Exergaming for Physical Activity in Online Physical Education

Exergaming for Physical Activity in Online Physical Education

Brian J. Kooiman (Lake Elsinore Unified School District, Riverside County, CA, USA), Dwayne P. Sheehan (Mount Royal University, Calgary, Canada), Michael Wesolek (Trident University International, Cypress, CA, USA) and Eliseo Reategui (Universidade Federal do Rio Grande do Sul, Porto Alegre, Brazil)
Copyright: © 2016 |Pages: 16
DOI: 10.4018/IJDET.2016040101
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Abstract

For many the thought of students taking an online course conjures up images of students sitting at a computer desk. Students taking online physical education (OLPE) at home may lack opportunities for competitive or cooperative physical activity that are available to students in a traditional setting. Active video games (exergames) can be played over the internet between students. Exergames allow for a new and possibly effective genre of physical activity that offers OLPE students the opportunity to interact in relevant, engaging, and entertaining physical activity with other students. Secondary student (N=124) heart rates were recorded before exergaming, after playing a non-player character, and after playing another student remotely over the internet. The results show that exergaming between students over the internet can raise student heart rates to moderate levels of physical intensity commensurate with guidelines for Physical Intensity for secondary students. Exergames show promise for physical activity in an OLPE course when played against a non-player character and a remote partner.
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Introduction

Literature suggests that if identified trends continue the current generation and part of the next generation of children and adolescents in the United States will mature to become overweight or obese adults by the year 2030 (Wang, Beydoun, Liang, Caballero, & Kumanyika, 2008). This may be due to several ‘obesogenic’ factors (Hill, Wyatt, Reed & Peters, 2003; Huneault, Mathieu & Tremblay, 2011; Popkin, Duffey, & Gordon-Larsen, 2005; Swinburn & Egger, 2002; Wang et al., 2008). Obesogenic factors are defined as environmental factors which lead to obesity. These factors appear in today’s developing world where the environment for living has changed dramatically. The population of developed countries has shifted from a scarcity of food sources, labor intensive work and physically demanding modes of transportation to living the ‘good life’ (Carrera-Bastros, et al., 2011; Hill et al., 2003).

While embracing the ‘good life’ persons around the world are making food choices that did not exist in the past. Inhabitants in these developed countries presently consume more energy (calories) and expend fewer calories than past generations. Food in these countries is easy to get, tasty, affordable, full of energy (calories), and is being offered up in increased portion sizes (Hill et al., 2003; Huneault, Mathieu & Tremblay, 2011; Popkin et al., 2005). While this has led to an increase in caloric (energy) intake less energy is being expended for work and leisure. Technology and the pursuit of the ‘good life’ have led to changes in the way the people in developed countries interact and move. People in the developed parts of the world now encounter less physically demanding jobs, expend less energy for daily living and have changed their leisure time from activities that required movement such as outdoor games, activities, and events to sedentary activities like sitting in front of a television, browsing the web, engaging in social networking activities or playing video games (Hill et al., 2003; Huneault, Mathieu & Tremblay, 2011; Popkin et al., 2005; Ross, (2006).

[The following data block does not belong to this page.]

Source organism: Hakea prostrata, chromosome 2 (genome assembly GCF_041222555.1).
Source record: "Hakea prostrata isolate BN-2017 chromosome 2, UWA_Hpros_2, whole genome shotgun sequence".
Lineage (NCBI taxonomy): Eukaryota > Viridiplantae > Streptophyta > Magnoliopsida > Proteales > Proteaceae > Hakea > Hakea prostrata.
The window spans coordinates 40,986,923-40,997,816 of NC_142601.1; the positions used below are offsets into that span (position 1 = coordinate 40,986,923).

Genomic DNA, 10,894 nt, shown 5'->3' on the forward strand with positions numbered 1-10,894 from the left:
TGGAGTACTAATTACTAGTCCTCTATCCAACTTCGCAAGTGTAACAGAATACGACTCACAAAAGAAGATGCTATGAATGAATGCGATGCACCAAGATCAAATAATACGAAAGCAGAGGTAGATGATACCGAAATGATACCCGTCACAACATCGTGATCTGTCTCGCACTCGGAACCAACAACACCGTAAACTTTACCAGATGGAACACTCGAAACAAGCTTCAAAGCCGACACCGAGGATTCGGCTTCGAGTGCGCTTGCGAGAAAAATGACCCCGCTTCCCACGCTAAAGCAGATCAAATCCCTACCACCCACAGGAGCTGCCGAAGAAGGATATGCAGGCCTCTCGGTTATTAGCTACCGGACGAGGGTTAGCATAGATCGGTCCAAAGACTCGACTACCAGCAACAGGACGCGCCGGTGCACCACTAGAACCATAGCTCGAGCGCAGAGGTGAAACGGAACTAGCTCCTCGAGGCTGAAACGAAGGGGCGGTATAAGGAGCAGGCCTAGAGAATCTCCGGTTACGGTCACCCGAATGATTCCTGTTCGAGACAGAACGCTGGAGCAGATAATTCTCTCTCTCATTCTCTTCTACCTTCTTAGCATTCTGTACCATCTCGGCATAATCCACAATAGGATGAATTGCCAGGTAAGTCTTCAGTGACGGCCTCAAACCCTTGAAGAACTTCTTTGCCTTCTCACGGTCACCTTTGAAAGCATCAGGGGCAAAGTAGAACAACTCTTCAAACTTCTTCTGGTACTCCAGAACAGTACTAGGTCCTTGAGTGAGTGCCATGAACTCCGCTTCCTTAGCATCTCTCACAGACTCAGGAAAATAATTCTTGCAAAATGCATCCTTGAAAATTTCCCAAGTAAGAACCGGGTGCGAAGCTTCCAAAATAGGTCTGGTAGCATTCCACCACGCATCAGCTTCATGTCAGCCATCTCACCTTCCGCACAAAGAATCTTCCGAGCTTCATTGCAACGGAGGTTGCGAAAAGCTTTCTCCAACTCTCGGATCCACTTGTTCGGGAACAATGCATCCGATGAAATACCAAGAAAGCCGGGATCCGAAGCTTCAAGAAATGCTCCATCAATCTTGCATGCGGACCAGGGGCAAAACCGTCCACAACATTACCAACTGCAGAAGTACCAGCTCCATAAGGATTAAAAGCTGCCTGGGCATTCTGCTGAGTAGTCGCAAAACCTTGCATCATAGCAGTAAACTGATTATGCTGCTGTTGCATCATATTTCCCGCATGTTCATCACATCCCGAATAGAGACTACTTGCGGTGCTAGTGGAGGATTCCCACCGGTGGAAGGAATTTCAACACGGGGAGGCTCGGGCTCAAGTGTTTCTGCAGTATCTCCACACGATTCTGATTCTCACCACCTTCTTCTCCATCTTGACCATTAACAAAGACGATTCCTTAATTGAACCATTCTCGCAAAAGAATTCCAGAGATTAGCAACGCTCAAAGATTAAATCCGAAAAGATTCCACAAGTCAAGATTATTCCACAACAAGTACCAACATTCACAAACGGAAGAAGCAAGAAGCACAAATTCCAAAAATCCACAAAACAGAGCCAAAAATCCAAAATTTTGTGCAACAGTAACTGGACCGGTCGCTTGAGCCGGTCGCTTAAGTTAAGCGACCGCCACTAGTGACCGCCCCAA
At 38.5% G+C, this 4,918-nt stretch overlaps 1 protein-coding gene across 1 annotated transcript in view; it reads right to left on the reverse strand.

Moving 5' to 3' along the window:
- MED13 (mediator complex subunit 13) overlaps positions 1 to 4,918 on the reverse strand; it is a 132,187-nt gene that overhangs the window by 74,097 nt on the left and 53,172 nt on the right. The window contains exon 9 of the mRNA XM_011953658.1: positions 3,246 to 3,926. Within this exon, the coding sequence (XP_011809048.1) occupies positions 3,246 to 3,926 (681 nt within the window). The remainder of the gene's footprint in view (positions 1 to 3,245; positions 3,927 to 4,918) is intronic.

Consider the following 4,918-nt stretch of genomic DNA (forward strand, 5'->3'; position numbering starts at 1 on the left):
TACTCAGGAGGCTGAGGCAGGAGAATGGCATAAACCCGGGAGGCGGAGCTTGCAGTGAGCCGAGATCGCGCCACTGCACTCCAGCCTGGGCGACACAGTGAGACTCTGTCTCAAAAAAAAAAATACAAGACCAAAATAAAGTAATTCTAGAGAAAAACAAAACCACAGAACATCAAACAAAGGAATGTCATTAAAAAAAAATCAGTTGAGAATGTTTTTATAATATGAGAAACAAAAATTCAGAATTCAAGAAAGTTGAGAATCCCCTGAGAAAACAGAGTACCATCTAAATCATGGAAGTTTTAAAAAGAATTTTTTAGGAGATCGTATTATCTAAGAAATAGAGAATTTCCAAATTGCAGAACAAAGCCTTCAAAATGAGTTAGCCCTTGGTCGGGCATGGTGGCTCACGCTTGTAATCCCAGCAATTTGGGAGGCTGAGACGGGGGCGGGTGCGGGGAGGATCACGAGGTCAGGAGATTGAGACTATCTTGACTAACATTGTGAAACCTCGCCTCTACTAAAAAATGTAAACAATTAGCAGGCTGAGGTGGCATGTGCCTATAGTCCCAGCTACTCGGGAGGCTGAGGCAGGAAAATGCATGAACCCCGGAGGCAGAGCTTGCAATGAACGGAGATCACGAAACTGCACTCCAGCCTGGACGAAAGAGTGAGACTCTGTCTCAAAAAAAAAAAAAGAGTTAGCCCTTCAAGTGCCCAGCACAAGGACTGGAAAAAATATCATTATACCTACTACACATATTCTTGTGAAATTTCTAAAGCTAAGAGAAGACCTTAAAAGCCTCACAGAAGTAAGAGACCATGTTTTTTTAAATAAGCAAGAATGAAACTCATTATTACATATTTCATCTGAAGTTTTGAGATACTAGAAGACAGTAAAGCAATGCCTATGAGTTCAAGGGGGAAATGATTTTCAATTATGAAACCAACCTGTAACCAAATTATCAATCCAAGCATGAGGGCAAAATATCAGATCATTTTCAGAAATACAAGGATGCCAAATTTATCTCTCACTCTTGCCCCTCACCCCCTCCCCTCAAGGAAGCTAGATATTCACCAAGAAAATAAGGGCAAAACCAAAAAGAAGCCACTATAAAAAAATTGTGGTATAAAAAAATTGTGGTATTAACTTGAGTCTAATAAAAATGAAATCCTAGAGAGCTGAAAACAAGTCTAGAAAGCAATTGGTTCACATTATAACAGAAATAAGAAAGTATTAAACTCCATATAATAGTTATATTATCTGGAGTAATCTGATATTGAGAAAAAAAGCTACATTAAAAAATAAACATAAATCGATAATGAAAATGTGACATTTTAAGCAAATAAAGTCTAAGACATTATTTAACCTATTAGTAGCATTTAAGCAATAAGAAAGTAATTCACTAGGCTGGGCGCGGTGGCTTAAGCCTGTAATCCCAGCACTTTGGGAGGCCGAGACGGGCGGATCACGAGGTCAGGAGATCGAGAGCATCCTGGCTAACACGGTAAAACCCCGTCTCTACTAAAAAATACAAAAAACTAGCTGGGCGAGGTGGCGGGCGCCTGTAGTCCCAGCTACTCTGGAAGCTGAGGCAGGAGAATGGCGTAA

Changes in family structure precipitated by an ever increasing number of double income families and single parent families have also led to an increased reliance on convenience (Hill et al., 2003). This emerging pattern has increased the stress on the family unit which is also known to be a contributor to weight gain (Garasky, Stewart, Lohman & Eisenmann, 2009). Secondary students in developed and developing countries live in increasingly stressful settings while participating in all things related to the ‘good life’. This new social reality has led to a populace which sees their immediate needs as more weighty than the long term health impact of poor eating and reduced movement patterns for children and adolescents who fall into the same environmental traps as their parents.

Hill et al. (2003) posits that swapping 100 kcal/day would abate the trend towards increased obesity. This would require a simple combination of 100 kcal/day less energy taken into our bodies or 100 kcal/day more energy usage by our bodies or any combination of the two (Hill et al., 2003). Fortunately, it may be possible to build on the collective developed and developing worldwide focus on things related to immediacy and the ‘good life’ to help with the problem of obesity. The technology which has changed the way we eat, what types of food we eat, and has lightened our work load may also present some useful ways for the human population to reverse the flow of energy into our bodies (Cordain, 2005; Hill et al., 2003).

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